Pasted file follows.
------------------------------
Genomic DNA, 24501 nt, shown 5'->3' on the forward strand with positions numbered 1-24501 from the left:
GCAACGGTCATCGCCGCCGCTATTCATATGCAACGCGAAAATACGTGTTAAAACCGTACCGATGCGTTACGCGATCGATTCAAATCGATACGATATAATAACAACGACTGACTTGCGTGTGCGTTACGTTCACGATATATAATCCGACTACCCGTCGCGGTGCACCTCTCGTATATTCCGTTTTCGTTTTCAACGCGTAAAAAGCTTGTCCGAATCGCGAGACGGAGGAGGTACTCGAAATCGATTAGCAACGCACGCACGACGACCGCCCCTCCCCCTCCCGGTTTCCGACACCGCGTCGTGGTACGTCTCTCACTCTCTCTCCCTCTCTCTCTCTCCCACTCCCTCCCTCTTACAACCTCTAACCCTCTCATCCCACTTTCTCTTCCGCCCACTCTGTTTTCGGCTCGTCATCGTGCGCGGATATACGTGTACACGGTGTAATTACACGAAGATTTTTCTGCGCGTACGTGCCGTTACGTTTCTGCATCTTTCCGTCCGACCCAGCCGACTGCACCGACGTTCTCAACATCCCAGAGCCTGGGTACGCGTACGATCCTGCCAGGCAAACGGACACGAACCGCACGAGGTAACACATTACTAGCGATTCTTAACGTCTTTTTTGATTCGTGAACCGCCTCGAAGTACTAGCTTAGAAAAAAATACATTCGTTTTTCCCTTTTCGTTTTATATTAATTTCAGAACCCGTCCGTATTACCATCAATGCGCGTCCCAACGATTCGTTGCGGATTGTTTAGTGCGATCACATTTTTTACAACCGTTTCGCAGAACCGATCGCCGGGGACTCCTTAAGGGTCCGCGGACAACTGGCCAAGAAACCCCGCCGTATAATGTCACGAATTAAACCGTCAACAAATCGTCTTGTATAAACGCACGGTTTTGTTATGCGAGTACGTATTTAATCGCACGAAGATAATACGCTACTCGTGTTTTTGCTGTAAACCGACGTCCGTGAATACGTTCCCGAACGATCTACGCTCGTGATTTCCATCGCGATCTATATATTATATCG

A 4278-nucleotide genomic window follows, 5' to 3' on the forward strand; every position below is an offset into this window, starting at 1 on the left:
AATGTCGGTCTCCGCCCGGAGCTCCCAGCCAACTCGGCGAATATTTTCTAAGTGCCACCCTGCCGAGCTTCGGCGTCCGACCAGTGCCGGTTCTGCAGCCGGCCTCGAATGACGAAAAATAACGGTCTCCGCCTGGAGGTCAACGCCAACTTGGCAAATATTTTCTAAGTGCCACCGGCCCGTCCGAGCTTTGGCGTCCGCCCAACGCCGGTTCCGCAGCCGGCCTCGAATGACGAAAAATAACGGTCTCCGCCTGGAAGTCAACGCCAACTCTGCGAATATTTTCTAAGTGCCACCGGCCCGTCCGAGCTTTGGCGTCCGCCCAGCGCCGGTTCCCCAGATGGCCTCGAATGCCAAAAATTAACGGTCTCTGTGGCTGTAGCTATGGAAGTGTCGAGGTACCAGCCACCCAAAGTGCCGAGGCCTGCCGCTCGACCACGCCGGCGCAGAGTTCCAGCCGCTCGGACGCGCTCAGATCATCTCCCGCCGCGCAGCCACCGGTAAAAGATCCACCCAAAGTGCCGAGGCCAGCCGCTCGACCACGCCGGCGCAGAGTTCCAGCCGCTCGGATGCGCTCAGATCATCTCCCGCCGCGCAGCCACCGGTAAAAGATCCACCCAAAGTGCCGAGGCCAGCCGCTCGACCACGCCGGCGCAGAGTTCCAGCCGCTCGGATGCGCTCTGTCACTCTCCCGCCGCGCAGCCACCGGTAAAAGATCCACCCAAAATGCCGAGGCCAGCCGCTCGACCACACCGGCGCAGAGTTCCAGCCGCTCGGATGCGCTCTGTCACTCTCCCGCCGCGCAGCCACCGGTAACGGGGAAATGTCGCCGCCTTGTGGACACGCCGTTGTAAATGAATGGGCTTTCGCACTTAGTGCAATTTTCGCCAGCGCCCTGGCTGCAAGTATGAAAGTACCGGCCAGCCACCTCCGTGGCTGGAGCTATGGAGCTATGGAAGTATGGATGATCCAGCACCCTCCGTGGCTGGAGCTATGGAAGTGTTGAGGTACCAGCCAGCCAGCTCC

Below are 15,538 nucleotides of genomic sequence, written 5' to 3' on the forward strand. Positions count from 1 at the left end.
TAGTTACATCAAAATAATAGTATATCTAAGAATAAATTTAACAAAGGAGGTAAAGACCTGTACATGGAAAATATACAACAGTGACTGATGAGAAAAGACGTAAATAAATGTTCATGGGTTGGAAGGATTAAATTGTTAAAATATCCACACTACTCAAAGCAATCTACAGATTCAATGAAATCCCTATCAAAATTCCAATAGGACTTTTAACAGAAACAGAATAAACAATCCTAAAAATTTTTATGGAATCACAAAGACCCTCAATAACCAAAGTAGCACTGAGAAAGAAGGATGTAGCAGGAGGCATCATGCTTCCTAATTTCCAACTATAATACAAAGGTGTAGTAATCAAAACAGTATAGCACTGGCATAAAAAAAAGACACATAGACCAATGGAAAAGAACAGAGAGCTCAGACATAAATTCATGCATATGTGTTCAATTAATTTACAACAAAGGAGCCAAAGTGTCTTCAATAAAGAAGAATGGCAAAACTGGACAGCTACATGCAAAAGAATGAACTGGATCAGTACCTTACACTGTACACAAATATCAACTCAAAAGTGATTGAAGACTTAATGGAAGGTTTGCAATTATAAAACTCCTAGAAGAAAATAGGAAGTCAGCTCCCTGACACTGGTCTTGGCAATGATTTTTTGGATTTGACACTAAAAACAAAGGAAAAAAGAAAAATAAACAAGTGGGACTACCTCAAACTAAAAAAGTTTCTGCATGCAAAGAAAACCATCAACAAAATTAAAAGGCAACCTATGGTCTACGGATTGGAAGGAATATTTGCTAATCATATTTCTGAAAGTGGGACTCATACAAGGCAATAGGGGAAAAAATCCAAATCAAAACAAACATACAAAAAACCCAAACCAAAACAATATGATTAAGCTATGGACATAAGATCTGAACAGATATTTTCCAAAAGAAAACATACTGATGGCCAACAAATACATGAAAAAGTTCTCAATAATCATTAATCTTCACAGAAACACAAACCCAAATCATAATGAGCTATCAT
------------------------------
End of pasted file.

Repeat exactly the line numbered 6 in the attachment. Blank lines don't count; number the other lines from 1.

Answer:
TAGTTACATCAAAATAATAGTATATCTAAGAATAAATTTAACAAAGGAGGTAAAGACCTGTACATGGAAAATATACAACAGTGACTGATGAGAAAAGACGTAAATAAATGTTCATGGGTTGGAAGGATTAAATTGTTAAAATATCCACACTACTCAAAGCAATCTACAGATTCAATGAAATCCCTATCAAAATTCCAATAGGACTTTTAACAGAAACAGAATAAACAATCCTAAAAATTTTTATGGAATCACAAAGACCCTCAATAACCAAAGTAGCACTGAGAAAGAAGGATGTAGCAGGAGGCATCATGCTTCCTAATTTCCAACTATAATACAAAGGTGTAGTAATCAAAACAGTATAGCACTGGCATAAAAAAAAGACACATAGACCAATGGAAAAGAACAGAGAGCTCAGACATAAATTCATGCATATGTGTTCAATTAATTTACAACAAAGGAGCCAAAGTGTCTTCAATAAAGAAGAATGGCAAAACTGGACAGCTACATGCAAAAGAATGAACTGGATCAGTACCTTACACTGTACACAAATATCAACTCAAAAGTGATTGAAGACTTAATGGAAGGTTTGCAATTATAAAACTCCTAGAAGAAAATAGGAAGTCAGCTCCCTGACACTGGTCTTGGCAATGATTTTTTGGATTTGACACTAAAAACAAAGGAAAAAAGAAAAATAAACAAGTGGGACTACCTCAAACTAAAAAAGTTTCTGCATGCAAAGAAAACCATCAACAAAATTAAAAGGCAACCTATGGTCTACGGATTGGAAGGAATATTTGCTAATCATATTTCTGAAAGTGGGACTCATACAAGGCAATAGGGGAAAAAATCCAAATCAAAACAAACATACAAAAAACCCAAACCAAAACAATATGATTAAGCTATGGACATAAGATCTGAACAGATATTTTCCAAAAGAAAACATACTGATGGCCAACAAATACATGAAAAAGTTCTCAATAATCATTAATCTTCACAGAAACACAAACCCAAATCATAATGAGCTATCAT